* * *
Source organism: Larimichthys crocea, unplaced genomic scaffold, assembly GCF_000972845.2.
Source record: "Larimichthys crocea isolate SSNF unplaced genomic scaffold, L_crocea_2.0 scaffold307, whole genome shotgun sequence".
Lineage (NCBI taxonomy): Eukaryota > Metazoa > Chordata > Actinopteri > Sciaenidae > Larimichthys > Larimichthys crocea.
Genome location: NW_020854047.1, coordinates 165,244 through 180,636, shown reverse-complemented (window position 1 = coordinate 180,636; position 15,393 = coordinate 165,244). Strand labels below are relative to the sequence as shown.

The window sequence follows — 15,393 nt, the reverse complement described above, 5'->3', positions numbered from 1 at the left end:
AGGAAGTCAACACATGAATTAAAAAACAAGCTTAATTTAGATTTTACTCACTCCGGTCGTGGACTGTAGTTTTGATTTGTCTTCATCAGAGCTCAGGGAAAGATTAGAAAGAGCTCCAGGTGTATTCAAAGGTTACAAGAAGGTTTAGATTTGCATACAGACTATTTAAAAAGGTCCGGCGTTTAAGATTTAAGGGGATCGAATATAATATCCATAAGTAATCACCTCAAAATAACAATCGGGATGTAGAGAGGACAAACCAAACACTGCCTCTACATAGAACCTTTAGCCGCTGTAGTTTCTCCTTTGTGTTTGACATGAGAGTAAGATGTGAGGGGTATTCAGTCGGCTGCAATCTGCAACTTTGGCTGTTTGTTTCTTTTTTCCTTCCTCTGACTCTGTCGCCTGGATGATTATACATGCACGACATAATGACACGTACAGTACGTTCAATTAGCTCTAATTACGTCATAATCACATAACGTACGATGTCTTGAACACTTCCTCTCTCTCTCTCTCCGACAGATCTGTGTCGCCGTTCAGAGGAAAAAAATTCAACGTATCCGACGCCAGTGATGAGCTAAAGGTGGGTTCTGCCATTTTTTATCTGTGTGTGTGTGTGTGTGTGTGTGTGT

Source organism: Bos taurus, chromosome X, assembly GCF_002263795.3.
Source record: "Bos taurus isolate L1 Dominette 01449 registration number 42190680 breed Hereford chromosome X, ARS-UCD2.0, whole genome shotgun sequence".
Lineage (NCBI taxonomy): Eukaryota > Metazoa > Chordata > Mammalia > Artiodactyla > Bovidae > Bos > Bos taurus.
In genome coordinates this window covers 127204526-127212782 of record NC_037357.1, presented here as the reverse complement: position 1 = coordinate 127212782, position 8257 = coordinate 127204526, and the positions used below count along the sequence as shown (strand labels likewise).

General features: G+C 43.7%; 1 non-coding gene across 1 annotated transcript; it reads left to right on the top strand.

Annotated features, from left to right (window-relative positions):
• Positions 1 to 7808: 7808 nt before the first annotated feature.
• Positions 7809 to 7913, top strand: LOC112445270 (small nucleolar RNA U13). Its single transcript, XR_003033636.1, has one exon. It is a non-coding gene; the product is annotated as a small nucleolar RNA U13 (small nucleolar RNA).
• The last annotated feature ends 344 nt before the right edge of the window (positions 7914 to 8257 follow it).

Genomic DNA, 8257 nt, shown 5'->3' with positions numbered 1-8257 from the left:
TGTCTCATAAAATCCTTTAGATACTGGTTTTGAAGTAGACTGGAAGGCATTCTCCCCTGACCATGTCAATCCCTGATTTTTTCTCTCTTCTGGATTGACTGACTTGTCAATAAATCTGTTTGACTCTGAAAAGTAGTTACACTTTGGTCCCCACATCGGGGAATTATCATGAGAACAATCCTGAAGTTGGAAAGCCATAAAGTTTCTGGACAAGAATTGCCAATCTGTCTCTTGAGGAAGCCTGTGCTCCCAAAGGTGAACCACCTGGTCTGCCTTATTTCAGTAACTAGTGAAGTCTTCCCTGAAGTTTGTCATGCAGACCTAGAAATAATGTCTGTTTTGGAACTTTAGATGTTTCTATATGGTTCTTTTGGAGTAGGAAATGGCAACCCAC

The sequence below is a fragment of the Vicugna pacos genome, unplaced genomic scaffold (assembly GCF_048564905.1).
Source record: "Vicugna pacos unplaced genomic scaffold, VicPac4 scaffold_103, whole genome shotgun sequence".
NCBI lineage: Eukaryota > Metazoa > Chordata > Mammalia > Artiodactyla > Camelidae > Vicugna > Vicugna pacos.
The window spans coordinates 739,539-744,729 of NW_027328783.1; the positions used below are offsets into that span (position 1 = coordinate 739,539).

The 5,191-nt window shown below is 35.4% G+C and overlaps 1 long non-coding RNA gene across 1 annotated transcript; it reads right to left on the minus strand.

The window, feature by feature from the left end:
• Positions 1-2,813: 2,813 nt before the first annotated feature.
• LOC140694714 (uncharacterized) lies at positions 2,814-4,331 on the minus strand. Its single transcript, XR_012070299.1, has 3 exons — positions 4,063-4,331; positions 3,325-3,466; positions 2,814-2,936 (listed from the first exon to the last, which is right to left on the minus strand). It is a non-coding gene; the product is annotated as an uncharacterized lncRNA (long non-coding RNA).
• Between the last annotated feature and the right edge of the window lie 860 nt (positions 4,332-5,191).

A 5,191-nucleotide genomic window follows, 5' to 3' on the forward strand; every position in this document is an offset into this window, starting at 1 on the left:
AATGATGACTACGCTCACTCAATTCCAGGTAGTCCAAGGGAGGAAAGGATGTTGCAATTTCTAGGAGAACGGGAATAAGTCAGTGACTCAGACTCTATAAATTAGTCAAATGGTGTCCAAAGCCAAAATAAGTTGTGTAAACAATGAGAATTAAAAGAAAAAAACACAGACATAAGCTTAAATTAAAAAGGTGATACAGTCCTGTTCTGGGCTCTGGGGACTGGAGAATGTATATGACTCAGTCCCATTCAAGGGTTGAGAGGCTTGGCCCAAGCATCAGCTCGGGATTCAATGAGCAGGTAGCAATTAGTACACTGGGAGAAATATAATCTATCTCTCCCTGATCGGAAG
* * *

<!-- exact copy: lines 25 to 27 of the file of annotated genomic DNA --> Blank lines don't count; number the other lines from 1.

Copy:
• LOC140694714 (uncharacterized) lies at positions 2,814-4,331 on the minus strand. Its single transcript, XR_012070299.1, has 3 exons — positions 4,063-4,331; positions 3,325-3,466; positions 2,814-2,936 (listed from the first exon to the last, which is right to left on the minus strand). It is a non-coding gene; the product is annotated as an uncharacterized lncRNA (long non-coding RNA).
• Between the last annotated feature and the right edge of the window lie 860 nt (positions 4,332-5,191).

A 5,191-nucleotide genomic window follows, 5' to 3' on the forward strand; every position in this document is an offset into this window, starting at 1 on the left: